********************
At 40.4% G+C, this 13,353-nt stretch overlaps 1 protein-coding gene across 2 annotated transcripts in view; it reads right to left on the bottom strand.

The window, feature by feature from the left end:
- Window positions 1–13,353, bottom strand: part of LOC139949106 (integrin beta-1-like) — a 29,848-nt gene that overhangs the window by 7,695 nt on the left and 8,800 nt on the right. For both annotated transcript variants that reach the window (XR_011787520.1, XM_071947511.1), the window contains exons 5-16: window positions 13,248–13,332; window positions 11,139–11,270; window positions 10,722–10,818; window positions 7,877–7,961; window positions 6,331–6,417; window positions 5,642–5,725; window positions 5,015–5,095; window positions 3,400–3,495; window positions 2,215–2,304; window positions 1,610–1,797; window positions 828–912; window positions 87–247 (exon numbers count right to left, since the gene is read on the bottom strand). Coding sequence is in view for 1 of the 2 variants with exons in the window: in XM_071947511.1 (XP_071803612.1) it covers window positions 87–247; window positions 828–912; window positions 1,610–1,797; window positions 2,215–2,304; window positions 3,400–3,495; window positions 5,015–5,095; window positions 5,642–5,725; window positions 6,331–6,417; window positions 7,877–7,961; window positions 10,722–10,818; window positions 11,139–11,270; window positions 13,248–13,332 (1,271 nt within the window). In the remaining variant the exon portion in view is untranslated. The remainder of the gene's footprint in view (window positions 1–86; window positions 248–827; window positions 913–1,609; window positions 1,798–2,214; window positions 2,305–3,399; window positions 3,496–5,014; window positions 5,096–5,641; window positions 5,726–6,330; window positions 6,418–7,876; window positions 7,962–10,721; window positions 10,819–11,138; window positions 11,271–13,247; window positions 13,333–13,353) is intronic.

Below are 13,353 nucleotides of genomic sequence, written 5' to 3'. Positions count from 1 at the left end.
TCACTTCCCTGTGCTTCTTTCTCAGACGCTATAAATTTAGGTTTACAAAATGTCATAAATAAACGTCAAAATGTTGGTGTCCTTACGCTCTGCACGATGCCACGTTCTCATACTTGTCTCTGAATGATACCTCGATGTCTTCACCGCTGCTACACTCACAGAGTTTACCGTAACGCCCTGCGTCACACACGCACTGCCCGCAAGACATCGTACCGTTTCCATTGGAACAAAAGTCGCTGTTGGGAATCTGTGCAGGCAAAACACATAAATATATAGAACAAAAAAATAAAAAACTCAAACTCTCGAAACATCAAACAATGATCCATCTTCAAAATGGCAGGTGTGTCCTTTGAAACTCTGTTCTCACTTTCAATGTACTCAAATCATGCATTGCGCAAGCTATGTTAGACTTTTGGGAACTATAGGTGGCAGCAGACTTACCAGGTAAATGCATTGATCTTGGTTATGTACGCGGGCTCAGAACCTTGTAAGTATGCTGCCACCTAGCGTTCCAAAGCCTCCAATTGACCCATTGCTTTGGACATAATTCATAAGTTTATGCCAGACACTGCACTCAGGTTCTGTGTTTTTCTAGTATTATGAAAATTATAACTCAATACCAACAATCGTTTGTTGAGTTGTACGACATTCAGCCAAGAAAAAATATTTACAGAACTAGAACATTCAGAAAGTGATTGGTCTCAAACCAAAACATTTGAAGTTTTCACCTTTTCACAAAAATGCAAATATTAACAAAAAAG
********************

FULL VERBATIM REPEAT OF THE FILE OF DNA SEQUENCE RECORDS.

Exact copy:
At 40.4% G+C, this 13,353-nt stretch overlaps 1 protein-coding gene across 2 annotated transcripts in view; it reads right to left on the bottom strand.

The window, feature by feature from the left end:
- Window positions 1–13,353, bottom strand: part of LOC139949106 (integrin beta-1-like) — a 29,848-nt gene that overhangs the window by 7,695 nt on the left and 8,800 nt on the right. For both annotated transcript variants that reach the window (XR_011787520.1, XM_071947511.1), the window contains exons 5-16: window positions 13,248–13,332; window positions 11,139–11,270; window positions 10,722–10,818; window positions 7,877–7,961; window positions 6,331–6,417; window positions 5,642–5,725; window positions 5,015–5,095; window positions 3,400–3,495; window positions 2,215–2,304; window positions 1,610–1,797; window positions 828–912; window positions 87–247 (exon numbers count right to left, since the gene is read on the bottom strand). Coding sequence is in view for 1 of the 2 variants with exons in the window: in XM_071947511.1 (XP_071803612.1) it covers window positions 87–247; window positions 828–912; window positions 1,610–1,797; window positions 2,215–2,304; window positions 3,400–3,495; window positions 5,015–5,095; window positions 5,642–5,725; window positions 6,331–6,417; window positions 7,877–7,961; window positions 10,722–10,818; window positions 11,139–11,270; window positions 13,248–13,332 (1,271 nt within the window). In the remaining variant the exon portion in view is untranslated. The remainder of the gene's footprint in view (window positions 1–86; window positions 248–827; window positions 913–1,609; window positions 1,798–2,214; window positions 2,305–3,399; window positions 3,496–5,014; window positions 5,096–5,641; window positions 5,726–6,330; window positions 6,418–7,876; window positions 7,962–10,721; window positions 10,819–11,138; window positions 11,271–13,247; window positions 13,333–13,353) is intronic.

Below are 13,353 nucleotides of genomic sequence, written 5' to 3'. Positions count from 1 at the left end.
TCACTTCCCTGTGCTTCTTTCTCAGACGCTATAAATTTAGGTTTACAAAATGTCATAAATAAACGTCAAAATGTTGGTGTCCTTACGCTCTGCACGATGCCACGTTCTCATACTTGTCTCTGAATGATACCTCGATGTCTTCACCGCTGCTACACTCACAGAGTTTACCGTAACGCCCTGCGTCACACACGCACTGCCCGCAAGACATCGTACCGTTTCCATTGGAACAAAAGTCGCTGTTGGGAATCTGTGCAGGCAAAACACATAAATATATAGAACAAAAAAATAAAAAACTCAAACTCTCGAAACATCAAACAATGATCCATCTTCAAAATGGCAGGTGTGTCCTTTGAAACTCTGTTCTCACTTTCAATGTACTCAAATCATGCATTGCGCAAGCTATGTTAGACTTTTGGGAACTATAGGTGGCAGCAGACTTACCAGGTAAATGCATTGATCTTGGTTATGTACGCGGGCTCAGAACCTTGTAAGTATGCTGCCACCTAGCGTTCCAAAGCCTCCAATTGACCCATTGCTTTGGACATAATTCATAAGTTTATGCCAGACACTGCACTCAGGTTCTGTGTTTTTCTAGTATTATGAAAATTATAACTCAATACCAACAATCGTTTGTTGAGTTGTACGACATTCAGCCAAGAAAAAATATTTACAGAACTAGAACATTCAGAAAGTGATTGGTCTCAAACCAAAACATTTGAAGTTTTCACCTTTTCACAAAAATGCAAATATTAACAAAAAAG